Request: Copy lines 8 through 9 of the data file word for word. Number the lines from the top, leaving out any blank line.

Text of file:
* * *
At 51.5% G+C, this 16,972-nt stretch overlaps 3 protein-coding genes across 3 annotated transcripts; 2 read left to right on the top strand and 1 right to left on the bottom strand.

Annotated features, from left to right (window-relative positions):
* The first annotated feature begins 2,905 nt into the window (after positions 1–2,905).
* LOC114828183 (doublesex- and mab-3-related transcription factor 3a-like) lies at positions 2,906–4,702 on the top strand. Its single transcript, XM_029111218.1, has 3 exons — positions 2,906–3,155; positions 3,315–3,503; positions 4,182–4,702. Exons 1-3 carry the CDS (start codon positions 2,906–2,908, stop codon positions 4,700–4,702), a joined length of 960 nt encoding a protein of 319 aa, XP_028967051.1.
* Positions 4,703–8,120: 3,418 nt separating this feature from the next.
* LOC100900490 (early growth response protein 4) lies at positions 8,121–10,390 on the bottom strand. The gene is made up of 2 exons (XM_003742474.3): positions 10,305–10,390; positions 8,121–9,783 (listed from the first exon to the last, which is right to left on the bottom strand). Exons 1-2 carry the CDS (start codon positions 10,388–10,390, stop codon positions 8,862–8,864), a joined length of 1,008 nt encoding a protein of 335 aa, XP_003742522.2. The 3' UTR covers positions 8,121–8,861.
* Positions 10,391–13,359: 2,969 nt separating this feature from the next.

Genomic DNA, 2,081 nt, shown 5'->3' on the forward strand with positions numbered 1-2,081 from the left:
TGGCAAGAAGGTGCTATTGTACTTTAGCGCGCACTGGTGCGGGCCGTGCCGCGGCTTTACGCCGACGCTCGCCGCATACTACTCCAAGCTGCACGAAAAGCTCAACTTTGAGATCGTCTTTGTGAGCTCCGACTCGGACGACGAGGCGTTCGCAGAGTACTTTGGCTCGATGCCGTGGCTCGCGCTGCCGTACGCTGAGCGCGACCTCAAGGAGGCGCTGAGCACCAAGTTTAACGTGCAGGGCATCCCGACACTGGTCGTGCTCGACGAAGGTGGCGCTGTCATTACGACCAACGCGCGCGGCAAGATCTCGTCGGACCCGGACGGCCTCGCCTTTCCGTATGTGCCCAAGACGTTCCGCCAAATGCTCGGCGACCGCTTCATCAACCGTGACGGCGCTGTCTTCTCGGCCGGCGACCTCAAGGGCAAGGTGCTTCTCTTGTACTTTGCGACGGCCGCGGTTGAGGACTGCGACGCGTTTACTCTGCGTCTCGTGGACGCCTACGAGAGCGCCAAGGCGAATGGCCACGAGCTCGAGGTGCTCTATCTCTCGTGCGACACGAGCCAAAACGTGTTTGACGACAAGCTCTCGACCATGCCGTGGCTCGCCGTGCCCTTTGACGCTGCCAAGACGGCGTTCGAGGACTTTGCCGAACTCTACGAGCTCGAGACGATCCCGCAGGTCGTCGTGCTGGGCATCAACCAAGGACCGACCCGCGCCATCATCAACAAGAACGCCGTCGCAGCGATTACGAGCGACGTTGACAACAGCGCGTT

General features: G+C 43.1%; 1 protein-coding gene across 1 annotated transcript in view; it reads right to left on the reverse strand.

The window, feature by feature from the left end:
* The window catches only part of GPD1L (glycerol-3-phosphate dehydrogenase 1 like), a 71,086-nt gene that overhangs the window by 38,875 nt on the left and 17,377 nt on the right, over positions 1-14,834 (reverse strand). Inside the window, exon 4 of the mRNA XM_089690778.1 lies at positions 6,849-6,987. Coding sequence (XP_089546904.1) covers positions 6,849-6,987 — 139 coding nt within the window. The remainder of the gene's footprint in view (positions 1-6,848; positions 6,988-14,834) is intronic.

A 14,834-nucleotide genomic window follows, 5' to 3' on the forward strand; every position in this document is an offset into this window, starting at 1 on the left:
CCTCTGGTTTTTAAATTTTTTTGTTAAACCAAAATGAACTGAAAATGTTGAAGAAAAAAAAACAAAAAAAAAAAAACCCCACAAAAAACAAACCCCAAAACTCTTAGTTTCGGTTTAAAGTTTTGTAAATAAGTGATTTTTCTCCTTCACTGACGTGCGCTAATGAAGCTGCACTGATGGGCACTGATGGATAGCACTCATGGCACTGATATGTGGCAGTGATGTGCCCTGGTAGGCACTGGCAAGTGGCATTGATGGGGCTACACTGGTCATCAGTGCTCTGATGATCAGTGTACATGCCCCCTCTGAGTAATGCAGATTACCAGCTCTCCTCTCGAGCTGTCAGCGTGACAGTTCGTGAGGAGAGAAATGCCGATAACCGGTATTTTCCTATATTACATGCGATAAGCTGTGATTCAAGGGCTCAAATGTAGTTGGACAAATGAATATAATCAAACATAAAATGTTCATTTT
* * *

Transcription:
Genomic DNA, 2,081 nt, shown 5'->3' on the forward strand with positions numbered 1-2,081 from the left:
TGGCAAGAAGGTGCTATTGTACTTTAGCGCGCACTGGTGCGGGCCGTGCCGCGGCTTTACGCCGACGCTCGCCGCATACTACTCCAAGCTGCACGAAAAGCTCAACTTTGAGATCGTCTTTGTGAGCTCCGACTCGGACGACGAGGCGTTCGCAGAGTACTTTGGCTCGATGCCGTGGCTCGCGCTGCCGTACGCTGAGCGCGACCTCAAGGAGGCGCTGAGCACCAAGTTTAACGTGCAGGGCATCCCGACACTGGTCGTGCTCGACGAAGGTGGCGCTGTCATTACGACCAACGCGCGCGGCAAGATCTCGTCGGACCCGGACGGCCTCGCCTTTCCGTATGTGCCCAAGACGTTCCGCCAAATGCTCGGCGACCGCTTCATCAACCGTGACGGCGCTGTCTTCTCGGCCGGCGACCTCAAGGGCAAGGTGCTTCTCTTGTACTTTGCGACGGCCGCGGTTGAGGACTGCGACGCGTTTACTCTGCGTCTCGTGGACGCCTACGAGAGCGCCAAGGCGAATGGCCACGAGCTCGAGGTGCTCTATCTCTCGTGCGACACGAGCCAAAACGTGTTTGACGACAAGCTCTCGACCATGCCGTGGCTCGCCGTGCCCTTTGACGCTGCCAAGACGGCGTTCGAGGACTTTGCCGAACTCTACGAGCTCGAGACGATCCCGCAGGTCGTCGTGCTGGGCATCAACCAAGGACCGACCCGCGCCATCATCAACAAGAACGCCGTCGCAGCGATTACGAGCGACGTTGACAACAGCGCGTT